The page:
“My disability doesn’t make any difference”
Scheurich’s disability is not really noticeable. Many of his colleagues are very surprised when he tells them about it. Scheurich has suffered from cataracts ever since birth. Before he was even a year old, the lenses of his eyes were surgically removed. At the age of nine he contracted another eye disease.
Today Scheurich’s vision is about 20 percent. He can see an object from two meters away as well as a normal person could see the same object from ten meters away. “For me, everything is smaller and only two-dimensional – like television,” he says. Other people in this situation often are forced to turn to typical occupations for the visually impaired. Scheurich, however, chose another path. He regards his disability as a challenge to overcome – and has become a sought-after IT professional. His creed is as follows: “As someone who is visually impaired, I always have to be one step ahead if I want to have a chance.”
"The only question related to my vision that came up at the interview was, ‘What can we do to support you?’”
As a child Scheurich was hard-working and ambitious. He transferred from a boarding school for the visually impaired to a “normal” school and earned a secondary-school diploma. He wanted to be a sound technician, but, paradoxically, due to his visual impairment he was not suited for that job. He then applied for jobs in office administration, but he was turned down again and again. “When I read between the lines, it was pretty obvious that my disability was playing a role,” he recalls. Finally he began a business training course at a private educational institution for blind and visually impaired students in Stuttgart. He completed an internship at a fashion store in Stuttgart and then, two days before his training was completed, he got his first job offer. The head of the IT department invited Scheurich to join the IT team, even though large monitors and other aids for the visually impaired were still pretty much unheard of in 1989. In 2012 he joined DFS. Here his disability has never been an issue: “The only question related to my vision that came up at the interview was, ‘What can we do to support you?’”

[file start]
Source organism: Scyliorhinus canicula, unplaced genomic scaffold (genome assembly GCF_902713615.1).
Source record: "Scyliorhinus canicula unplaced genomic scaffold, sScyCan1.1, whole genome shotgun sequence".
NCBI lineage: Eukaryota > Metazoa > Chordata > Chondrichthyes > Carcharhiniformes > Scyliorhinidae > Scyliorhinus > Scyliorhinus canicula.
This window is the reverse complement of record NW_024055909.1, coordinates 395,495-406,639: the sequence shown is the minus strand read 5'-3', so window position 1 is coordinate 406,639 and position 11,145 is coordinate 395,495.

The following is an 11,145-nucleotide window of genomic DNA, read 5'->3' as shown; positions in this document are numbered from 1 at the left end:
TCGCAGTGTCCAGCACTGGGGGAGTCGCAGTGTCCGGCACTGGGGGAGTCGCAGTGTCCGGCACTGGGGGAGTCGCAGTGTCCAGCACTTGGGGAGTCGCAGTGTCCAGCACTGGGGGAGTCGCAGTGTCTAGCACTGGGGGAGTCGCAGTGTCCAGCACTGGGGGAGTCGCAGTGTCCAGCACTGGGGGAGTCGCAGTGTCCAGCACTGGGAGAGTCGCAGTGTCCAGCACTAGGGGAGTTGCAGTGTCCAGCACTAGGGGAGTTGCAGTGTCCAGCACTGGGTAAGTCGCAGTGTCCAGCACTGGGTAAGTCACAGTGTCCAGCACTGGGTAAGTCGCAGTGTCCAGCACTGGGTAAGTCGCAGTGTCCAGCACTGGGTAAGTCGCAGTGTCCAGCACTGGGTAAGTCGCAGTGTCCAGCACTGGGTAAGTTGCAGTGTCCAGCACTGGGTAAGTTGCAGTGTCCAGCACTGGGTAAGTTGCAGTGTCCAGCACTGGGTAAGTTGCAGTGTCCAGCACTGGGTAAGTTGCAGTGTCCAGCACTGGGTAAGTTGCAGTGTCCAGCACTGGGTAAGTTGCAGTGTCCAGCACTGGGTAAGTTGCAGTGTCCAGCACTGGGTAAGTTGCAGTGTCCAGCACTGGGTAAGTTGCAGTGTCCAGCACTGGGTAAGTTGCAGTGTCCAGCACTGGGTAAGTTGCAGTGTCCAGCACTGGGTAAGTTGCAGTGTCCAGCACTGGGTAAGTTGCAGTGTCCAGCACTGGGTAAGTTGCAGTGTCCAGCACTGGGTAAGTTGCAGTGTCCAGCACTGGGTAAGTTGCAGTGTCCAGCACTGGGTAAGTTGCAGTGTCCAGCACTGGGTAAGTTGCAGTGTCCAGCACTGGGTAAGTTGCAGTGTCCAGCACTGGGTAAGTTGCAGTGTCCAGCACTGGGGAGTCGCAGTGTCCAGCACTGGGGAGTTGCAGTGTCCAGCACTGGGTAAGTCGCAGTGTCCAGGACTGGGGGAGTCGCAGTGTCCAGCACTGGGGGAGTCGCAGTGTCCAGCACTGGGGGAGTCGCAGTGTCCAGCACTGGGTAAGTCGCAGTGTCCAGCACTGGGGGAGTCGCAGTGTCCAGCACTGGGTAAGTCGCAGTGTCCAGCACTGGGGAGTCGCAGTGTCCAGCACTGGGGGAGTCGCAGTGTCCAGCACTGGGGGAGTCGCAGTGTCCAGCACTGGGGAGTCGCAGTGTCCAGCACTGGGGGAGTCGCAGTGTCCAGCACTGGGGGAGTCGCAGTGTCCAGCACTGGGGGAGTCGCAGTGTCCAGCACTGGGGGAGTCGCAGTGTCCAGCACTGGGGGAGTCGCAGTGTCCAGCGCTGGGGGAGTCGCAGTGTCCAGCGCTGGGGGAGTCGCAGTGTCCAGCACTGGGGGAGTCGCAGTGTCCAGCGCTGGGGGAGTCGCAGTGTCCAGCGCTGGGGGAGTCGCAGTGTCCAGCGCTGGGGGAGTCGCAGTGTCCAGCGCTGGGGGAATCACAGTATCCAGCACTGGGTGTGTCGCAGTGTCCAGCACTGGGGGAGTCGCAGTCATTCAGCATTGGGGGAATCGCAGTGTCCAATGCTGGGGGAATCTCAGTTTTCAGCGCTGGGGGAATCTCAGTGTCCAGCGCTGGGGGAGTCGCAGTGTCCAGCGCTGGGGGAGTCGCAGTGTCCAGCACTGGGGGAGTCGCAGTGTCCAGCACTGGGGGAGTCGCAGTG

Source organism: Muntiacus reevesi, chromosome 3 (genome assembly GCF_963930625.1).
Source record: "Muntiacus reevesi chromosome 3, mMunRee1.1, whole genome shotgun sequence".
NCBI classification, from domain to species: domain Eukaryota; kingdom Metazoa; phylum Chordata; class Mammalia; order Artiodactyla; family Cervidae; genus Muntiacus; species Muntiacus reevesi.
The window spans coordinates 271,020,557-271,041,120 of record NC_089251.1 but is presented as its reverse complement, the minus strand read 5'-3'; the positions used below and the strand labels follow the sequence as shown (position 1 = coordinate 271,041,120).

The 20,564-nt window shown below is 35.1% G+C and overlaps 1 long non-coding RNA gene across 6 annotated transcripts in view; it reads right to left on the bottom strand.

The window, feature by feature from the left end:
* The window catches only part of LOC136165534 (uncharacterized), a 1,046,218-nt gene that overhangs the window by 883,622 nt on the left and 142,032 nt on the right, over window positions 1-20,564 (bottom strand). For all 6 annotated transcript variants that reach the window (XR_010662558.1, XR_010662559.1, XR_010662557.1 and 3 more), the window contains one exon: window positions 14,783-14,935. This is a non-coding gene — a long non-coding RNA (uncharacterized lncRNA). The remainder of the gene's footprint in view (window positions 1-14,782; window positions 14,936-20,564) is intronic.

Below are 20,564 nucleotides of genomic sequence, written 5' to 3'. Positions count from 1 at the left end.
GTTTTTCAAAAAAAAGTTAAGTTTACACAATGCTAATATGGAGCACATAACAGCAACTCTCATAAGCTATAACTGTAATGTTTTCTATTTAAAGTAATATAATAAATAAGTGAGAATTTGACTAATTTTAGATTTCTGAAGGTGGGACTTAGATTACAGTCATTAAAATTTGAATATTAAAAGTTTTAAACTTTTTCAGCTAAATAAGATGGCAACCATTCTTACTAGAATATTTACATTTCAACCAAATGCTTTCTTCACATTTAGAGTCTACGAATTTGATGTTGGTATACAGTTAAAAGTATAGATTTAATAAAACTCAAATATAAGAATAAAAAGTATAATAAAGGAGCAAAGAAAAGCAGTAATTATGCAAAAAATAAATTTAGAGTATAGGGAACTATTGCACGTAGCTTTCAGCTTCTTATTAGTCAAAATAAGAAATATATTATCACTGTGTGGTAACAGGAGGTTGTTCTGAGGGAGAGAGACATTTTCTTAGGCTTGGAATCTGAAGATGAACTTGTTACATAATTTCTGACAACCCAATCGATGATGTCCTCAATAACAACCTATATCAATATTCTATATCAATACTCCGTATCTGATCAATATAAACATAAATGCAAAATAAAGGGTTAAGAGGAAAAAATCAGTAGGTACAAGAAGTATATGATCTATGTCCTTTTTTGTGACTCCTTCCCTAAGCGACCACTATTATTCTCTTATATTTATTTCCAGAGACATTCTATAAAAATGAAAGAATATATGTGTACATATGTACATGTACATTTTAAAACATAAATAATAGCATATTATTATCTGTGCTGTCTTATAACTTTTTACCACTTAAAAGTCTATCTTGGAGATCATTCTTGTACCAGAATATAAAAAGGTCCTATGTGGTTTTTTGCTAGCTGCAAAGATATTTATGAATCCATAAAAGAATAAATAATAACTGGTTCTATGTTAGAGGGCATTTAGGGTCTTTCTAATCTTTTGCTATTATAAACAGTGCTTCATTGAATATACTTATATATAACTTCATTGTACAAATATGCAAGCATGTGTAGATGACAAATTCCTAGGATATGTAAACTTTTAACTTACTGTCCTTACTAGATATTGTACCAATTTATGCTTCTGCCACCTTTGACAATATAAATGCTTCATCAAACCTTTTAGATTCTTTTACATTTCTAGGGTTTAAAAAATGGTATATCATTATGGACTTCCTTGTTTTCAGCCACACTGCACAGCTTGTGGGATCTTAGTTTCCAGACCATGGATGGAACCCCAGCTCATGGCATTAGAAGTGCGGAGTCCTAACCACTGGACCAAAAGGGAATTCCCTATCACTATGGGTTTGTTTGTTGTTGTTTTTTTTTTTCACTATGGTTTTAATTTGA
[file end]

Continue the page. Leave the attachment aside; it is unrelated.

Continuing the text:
Scheurich uses a special camera installed on his laptop to help him see visual elements and to scan small print in order to read it on the Screen. “Otherwise my job is completely normal,” he says. “My colleagues take my situation into account, of course.” He doesn’t have any problem with people asking him for his disability: “Every question is welcome – it’s the best way to get to know people.” Scheurich has come to terms with his situation in a very positive way: “My motto is: change what you can’t accept, and accept what you can’t change."